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Soroptimists give $3,600 in scholarships, honor women for Truckee service

Soroptimist International of Truckee Donner hosted its annual Celebration of Women at the Community Arts Center in March with over 60 community members in attendance.

Four women and one high school girl were honored.

“These honorees are remarkable women who inspire us to give more to our community and have the courage to overcome obstacles that we face,” Soroptimist President-Elect Pati Johnson said.

Three Live Your Dream awards were given (to women who are head of household pursing higher education):

Mariela Bolanos is pursuing a degree in special education at Western Nevada College. She has worked for the Tahoe Truckee Unified School District for the past 11 years as a paraprofessional. Her career goal is to become a teacher. She is the mother of four children. She received $1,500.

Adela Ortiz is a junior at UCLA (currently on the Dean’s List). She is completing her bachelor’s degree in sociology and plans to go to law school. Her future ambitions include making Truckee an even more vanguard community particularly for vulnerable women. She received $750.

Brandi Dalton is majoring in psychology and is completing her third semester at Sierra College. Her career goal is to be a child psychologist. She is the proud mother of 16 and 17 year old sons. She received $750.

The Violet Richardson Award is given to a high school girl who volunteers in the community and that was awarded to Megan Dalicandro. She inspired the Soroptomists with her volunteer efforts for suicide prevention and as a Renown Hospital volunteer. She received $300 for herself and $300 for the nonprofit of her choice.

A Woman of Distinction award is presented to a strong and compassionate woman who through her professional and personal efforts is making an extraordinary difference in the lives of women and girls. Alison Schwedner accepted the award after a moving tribute from River Coyote, last year’s winner.

Source: Soroptimist International of Truckee Donner

Area skiers impress in Far West season finales

Local youth skiers wrapped up the Far West alpine season earlier in the week with competitions at Mammoth Mountain Ski Area, Northstar California Resort and Sugar Bowl.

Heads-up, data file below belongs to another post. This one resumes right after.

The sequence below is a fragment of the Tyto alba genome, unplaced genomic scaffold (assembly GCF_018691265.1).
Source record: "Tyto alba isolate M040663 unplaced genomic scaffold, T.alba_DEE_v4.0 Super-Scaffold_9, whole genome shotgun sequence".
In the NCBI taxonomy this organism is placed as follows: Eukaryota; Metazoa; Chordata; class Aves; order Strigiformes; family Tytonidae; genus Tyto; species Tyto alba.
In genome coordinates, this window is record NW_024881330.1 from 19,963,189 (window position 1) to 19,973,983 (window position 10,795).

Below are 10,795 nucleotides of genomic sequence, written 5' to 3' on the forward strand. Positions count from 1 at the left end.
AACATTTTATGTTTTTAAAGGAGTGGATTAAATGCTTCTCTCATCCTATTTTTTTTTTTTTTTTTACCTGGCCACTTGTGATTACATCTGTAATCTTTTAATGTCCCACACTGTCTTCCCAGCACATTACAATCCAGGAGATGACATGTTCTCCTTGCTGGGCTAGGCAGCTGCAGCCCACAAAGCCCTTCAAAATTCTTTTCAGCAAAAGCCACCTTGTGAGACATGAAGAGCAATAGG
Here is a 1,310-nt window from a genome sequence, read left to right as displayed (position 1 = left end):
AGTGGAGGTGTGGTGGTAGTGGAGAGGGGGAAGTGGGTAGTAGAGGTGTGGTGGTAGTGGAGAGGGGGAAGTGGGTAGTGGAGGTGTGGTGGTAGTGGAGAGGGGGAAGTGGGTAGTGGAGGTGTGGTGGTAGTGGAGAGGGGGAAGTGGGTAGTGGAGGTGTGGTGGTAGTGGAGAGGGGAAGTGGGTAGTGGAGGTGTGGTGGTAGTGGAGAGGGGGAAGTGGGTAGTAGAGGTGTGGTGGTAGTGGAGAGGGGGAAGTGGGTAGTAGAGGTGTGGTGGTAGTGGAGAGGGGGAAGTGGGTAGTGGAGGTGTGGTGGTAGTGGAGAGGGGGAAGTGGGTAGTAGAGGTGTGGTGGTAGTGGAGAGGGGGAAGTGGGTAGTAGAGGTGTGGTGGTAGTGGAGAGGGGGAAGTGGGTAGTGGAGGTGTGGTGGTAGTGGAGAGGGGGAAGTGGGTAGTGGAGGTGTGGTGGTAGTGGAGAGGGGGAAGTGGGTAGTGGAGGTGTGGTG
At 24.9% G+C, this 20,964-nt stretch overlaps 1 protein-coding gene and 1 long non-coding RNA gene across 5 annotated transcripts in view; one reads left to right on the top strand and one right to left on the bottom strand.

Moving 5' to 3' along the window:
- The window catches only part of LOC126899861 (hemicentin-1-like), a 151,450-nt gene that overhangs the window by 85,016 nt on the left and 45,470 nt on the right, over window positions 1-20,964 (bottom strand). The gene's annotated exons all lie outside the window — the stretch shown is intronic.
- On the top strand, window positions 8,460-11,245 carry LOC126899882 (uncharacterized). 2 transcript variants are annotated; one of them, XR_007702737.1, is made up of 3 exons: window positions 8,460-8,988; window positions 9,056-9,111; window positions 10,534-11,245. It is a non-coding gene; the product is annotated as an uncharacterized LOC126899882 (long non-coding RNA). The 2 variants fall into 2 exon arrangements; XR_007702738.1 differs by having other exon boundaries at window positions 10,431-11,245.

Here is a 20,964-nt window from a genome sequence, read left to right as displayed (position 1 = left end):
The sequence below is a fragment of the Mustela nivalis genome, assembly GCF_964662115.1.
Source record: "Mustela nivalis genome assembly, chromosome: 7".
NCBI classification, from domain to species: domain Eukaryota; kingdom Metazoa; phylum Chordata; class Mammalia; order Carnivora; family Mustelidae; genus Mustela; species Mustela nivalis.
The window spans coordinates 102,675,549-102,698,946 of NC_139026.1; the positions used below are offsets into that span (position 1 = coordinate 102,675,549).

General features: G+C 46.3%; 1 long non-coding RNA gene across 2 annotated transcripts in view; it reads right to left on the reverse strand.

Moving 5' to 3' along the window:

The annual Far West Tech Finals were contested at Northstar and Sugar Bowl, bringing more than 200 skiers to the resorts for the final events of the season.

Racing began March 29 with women’s slalom and men’s giant slalom at Sugar Bowl.

Misel Marovt, of Sierra Nevada College, skied to the slalom win with a combined time of 1 minute, 35.22 seconds. From there, athletes from Sugar Bowl Ski Team & Academy took over, posting the next five fastest times. Georgie Sullivan (1:35.91) led the way, followed by Abigail Larrabee (1:36.86), Elizabeth Scott (1:37.05), Sage Piper (1:38.83) and Maddie Welling (1:39.24).

Women’s racing continued the following day at Sugar Bowl with another round of slalom. Sugar Bowl’s Sullivan would edge Marovt by 0.05 with a combined time of 1:30.96 to take the slalom victory. Larrabee was again third with a combined time of 1:31.37.

The competition shifted to Northstar on Sunday for the first of two days of giant slalom racing. After not competing in slalom, Northstar Ski Team members Zoe Huml and Zazie Huml went one-two to open racing at the resort. Zoe Huml posted a combined time of 2:11.72 to claim first. Zazie Huml finished with a combined time of 2:12.09 for second. Sugar Bowl’s Sierra Kim (2:13.60) landed on her first podium of the Tech Finals with a third-place finish. Sullivan (2:14.05) was fourth.

The Far West season then concluded last Monday with another round of giant slalom at Northstar. Zoe Huml would duplicate her performance from the day before, racing to a first-place finish with a combined time of 2:07.37. Sullivan came in second with a combined time of 2:08.32, finishing her Tech Finals with a first-place finish and a pair of second places. Teammate, Sierra Kim was third with a combined time of 2:08.32.

On the men’s side, Squaw Valley Ski Team’s Jordan Cashman put on a show during the weekend, taking first place in three of the four events and second in the other.

Nickco Palamaras, of Las Vegas team Longhaul Sports International, edged Cashman by 0.02 during Friday’s giant slalom race at Northstar to pick up the win. Palamaras would race to a second-place finish the following day at Northstar. Sugar Bowl skiers Jack Schaffner and Dylan Thomas each skied to a third-place finish during the two day’s of racing at Northstar. Thomas went on to finish second during Sunday and Monday’s slalom events at Sugar Bowl. Sierra Nevada College’s Vidar Widing was third during Sunday’s slalom event, and Sugar Bowl’s Isaac Mozen was third in the following day’s race.